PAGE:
San Luis Obispo High School has landed in the national TV spotlight for its innovative approach to reducing stress among students.
NBC's "Today" show featured the school and its Reach club, which teaches kids how to cope with anxiety, in a video segment that aired Friday morning. The coverage was part of "Today's" monthlong series recognizing April as Stress Awareness Month.
"It was wonderful for our students and our school because it gave a different perspective to a national audience," San Luis Obispo High principal Leslie O'Connor said Friday afternoon.
He said a "Today" camera crew spent most of April 3 on campus filming San Luis Obispo High students and staff. The shoot coincided with spring break.
In the 6-minute-long segment, titled "Kids & Stress: What Every Parent Needs to Know," NBC News reporter Stephanie Gosk explores how Reach is using tools such as meditation and mindfulness to help students' mental health.
"It’s ranked one of America’s happiest places to live — laidback and beautiful — but even here, in San Luis Obispo, California, the teenagers still get stressed out," Gosk says. "So the high school is tackling the problem head on.”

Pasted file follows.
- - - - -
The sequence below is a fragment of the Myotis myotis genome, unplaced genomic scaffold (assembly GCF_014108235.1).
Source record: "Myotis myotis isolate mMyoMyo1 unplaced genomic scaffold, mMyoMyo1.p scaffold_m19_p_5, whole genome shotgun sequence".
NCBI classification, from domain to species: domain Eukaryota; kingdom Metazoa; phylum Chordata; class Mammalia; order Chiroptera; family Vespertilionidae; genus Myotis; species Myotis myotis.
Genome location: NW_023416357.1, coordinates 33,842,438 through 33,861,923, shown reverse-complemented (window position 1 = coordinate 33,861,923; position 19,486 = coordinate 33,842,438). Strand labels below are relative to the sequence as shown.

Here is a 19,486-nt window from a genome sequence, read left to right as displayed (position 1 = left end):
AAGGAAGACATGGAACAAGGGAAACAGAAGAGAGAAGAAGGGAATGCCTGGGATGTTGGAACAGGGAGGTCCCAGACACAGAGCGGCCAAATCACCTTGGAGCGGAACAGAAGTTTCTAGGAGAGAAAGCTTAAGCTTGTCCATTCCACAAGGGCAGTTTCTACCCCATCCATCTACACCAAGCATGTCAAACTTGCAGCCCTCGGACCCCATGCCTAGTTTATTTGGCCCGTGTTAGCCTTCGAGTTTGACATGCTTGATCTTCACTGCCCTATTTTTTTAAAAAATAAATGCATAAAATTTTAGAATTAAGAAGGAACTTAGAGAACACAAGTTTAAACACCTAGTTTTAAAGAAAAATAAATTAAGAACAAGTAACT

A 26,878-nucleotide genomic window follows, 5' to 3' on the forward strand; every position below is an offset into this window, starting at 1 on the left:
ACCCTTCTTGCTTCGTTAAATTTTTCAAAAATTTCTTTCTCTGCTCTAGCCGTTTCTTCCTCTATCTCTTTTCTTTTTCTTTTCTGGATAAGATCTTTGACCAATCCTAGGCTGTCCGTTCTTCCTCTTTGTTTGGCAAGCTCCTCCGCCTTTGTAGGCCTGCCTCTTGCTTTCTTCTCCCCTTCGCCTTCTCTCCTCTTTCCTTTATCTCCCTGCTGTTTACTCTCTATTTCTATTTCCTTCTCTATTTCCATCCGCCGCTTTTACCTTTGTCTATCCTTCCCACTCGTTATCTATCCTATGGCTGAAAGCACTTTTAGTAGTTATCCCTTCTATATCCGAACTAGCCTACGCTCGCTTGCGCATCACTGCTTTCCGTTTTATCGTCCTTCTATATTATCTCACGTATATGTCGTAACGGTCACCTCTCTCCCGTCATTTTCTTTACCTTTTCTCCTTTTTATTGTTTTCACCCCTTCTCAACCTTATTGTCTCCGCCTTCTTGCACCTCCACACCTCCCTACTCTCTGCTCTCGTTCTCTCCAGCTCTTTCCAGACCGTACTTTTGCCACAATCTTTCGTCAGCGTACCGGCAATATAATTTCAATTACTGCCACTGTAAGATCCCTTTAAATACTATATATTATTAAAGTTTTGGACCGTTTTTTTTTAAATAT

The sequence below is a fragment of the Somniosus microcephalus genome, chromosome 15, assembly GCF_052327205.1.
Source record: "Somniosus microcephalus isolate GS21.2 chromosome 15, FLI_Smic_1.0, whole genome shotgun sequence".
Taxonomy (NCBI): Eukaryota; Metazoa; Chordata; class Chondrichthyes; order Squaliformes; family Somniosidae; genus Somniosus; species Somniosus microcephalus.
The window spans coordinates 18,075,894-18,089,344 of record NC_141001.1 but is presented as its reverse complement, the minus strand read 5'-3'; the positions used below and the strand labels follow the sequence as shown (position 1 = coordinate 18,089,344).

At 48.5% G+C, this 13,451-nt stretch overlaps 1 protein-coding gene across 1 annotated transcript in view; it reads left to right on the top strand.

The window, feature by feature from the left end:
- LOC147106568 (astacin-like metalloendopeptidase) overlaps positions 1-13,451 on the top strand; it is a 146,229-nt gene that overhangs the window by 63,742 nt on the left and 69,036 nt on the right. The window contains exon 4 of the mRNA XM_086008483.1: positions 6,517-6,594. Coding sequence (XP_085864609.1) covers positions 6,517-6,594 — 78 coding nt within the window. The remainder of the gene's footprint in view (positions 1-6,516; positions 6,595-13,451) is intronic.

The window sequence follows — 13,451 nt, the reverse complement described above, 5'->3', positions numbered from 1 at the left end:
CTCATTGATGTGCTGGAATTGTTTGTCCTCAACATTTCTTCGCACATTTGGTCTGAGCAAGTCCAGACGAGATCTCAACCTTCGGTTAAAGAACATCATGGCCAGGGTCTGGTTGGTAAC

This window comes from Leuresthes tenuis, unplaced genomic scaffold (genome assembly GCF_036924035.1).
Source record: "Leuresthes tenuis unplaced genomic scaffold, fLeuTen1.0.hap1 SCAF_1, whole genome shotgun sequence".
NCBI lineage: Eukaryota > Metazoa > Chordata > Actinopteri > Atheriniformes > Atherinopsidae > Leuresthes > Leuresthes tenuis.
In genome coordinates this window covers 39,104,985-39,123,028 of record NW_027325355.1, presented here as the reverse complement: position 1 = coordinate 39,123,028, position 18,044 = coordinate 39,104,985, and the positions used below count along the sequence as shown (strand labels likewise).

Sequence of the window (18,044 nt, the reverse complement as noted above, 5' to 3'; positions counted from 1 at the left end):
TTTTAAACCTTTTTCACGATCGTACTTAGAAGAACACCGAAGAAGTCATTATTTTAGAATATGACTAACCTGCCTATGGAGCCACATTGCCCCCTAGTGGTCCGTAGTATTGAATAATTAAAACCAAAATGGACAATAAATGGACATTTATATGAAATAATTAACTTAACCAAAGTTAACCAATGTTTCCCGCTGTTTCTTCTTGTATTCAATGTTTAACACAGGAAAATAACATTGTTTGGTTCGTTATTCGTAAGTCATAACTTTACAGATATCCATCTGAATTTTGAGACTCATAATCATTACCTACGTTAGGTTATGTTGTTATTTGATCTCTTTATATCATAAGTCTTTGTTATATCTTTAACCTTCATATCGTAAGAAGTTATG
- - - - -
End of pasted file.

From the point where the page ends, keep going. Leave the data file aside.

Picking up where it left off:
In the video, the reporter chats with O'Connor and Bay Area psychotherapist Gina Biegel, who works with Reach club members along with counselor Shelley Benson and librarian and club adviser Jennifer Sawyer. Biegel is the author of the book “Be Mindful & Stress Less: 50 Ways to Deal with Your (Crazy) Life," published in February.
Gosk also talks to Ana O'Sullivan, whose 16-year-old son, Tomas, committed suicide in 2016.
According to a Legacy.com obituary, the San Luis Obispo High student "chose to end his life peacefully despite many years of support and treatment for mental health challenges," including "depression and social anxiety."
"There’s a small part of me that says, 'This (club) is for you and I’m sorry we didn’t have it when you needed it,' " O'Sullivan says, referring to her late son.
O'Connor described Reach, now in its second year, as a key component of the school's mission to get students more involved.
"It's innovative and progressive. It’s also much-needed in all schools," he said, adding that the club has increased students, teachers and staff members' "willingness to talk about mental stress and wellness. That's really powerful on a high school campus."
Recent efforts include bringing therapy dogs to campus around test time and encouraging students to share "kindness cards" — postcards with uplifting messages.
The "Today" video shows students putting Post-it Notes on lockers bearing positive statements such as "You are amazing" and "You are enough."
When kids feel included and accepted, O'Connor said, "they’re going to be much more productive and much better students."